Over the years, Romero directed many more movies, including The Crazies, The Dark Half, Martin, Monkey Shines, Knightriders and Bruiser. There were also the many ‘Dead’ sequels, including 1978’s Dawn Of The Dead, and 1985’s Day Of The Dead.
Romero is survived by his wife and his daughter.
The post R.I.P. Horror »
- Paul Heath
When you think of what a zombie movie is, you have George A. Romero to thank for that. While the term "zombie" existed previously, even in movies, it was his 1968 indie horror masterpiece, Night of the Living Dead, that gave us the iconic version of the undead monsters we know today. Romero continued from there with the satirical 1978 follow-up Dawn of the Dead plus the sequels Day of the Dead, Land of the Dead, Diary of the Dead, Survival of the Dead and the upcoming Road of the Dead, which arrives next year directed by Matt Birman from Romero's script. In addition to his zombie classics, Romero also directed the horror movies Creepshow, an anthology inspired by old horror comic books, The Crazies, Monkey Shines...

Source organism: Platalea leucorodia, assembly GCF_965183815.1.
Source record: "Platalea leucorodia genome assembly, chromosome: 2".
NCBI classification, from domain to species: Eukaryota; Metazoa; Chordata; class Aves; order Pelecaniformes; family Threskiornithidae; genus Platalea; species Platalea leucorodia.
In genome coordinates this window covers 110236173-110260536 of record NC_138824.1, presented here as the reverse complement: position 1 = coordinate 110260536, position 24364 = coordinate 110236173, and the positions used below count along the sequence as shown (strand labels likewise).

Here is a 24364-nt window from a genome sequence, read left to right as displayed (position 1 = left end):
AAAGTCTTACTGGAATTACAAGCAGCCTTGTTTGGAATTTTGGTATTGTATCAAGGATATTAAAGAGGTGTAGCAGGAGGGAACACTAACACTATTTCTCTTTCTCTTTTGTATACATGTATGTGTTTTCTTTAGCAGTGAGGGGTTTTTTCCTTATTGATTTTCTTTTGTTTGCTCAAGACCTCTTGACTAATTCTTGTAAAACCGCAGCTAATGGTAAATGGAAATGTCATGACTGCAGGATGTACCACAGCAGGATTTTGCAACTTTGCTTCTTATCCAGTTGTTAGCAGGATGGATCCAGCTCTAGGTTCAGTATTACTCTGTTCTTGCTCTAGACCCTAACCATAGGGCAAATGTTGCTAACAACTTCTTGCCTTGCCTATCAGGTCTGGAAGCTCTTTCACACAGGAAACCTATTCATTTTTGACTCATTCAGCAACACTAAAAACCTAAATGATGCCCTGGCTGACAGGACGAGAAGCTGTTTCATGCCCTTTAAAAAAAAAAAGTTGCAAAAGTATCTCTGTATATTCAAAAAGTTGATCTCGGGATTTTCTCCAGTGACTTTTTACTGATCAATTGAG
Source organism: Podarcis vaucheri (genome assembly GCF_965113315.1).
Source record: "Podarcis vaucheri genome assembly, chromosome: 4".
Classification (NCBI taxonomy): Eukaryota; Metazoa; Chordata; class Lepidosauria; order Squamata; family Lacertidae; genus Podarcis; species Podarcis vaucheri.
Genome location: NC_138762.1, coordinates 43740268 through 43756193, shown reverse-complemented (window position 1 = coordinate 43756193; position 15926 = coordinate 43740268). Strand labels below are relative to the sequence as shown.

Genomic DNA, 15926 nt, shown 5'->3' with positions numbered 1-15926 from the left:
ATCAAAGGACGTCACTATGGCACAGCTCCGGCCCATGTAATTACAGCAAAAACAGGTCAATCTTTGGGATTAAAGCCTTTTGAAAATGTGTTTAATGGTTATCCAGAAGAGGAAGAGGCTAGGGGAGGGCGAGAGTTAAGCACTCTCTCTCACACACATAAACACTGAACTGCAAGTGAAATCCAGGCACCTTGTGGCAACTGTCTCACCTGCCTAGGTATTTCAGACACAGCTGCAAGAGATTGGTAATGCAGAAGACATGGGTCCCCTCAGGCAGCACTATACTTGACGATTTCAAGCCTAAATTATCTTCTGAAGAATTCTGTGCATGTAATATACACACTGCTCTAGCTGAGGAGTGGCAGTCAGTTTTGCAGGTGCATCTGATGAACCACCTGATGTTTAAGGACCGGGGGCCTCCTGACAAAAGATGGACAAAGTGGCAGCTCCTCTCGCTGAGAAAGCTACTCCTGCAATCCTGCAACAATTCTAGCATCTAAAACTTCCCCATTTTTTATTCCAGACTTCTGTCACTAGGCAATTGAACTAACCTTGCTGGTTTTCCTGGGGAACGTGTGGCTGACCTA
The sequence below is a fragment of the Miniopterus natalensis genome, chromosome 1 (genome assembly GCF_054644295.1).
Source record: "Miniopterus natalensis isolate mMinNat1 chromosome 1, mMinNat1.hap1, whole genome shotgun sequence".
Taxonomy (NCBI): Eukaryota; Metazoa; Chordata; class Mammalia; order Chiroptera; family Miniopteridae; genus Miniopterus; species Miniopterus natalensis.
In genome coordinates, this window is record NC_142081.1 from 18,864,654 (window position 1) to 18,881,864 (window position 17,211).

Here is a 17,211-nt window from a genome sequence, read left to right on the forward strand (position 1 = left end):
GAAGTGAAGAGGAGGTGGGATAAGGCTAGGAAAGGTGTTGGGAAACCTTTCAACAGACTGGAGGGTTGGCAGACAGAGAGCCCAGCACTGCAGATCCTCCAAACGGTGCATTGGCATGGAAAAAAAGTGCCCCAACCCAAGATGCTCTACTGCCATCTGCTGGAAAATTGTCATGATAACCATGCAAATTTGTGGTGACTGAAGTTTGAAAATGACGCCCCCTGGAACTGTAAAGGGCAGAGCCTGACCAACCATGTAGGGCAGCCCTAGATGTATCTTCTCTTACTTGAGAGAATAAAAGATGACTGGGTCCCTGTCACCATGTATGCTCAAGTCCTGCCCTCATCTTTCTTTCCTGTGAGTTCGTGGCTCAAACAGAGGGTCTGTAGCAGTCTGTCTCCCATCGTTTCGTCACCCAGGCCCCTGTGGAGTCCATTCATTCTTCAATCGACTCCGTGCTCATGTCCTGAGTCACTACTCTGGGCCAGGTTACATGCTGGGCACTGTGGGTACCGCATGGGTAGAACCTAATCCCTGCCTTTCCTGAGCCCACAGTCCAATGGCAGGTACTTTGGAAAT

Read More »
- Christopher Campbell
When George Romero died at the age of 77, he was in the process of developing more zombie movies with the insightful Diy ethos that first put him on the map nearly 50 years ago with “Night of the Living Dead.” The horror community has embraced Romero over the years, and as the decades wore on, he went from being one of the genre’s most exciting contributors to its preeminent guru. Here’s an overview of the factors that contributed his legacy.
The Modern Zombie Movie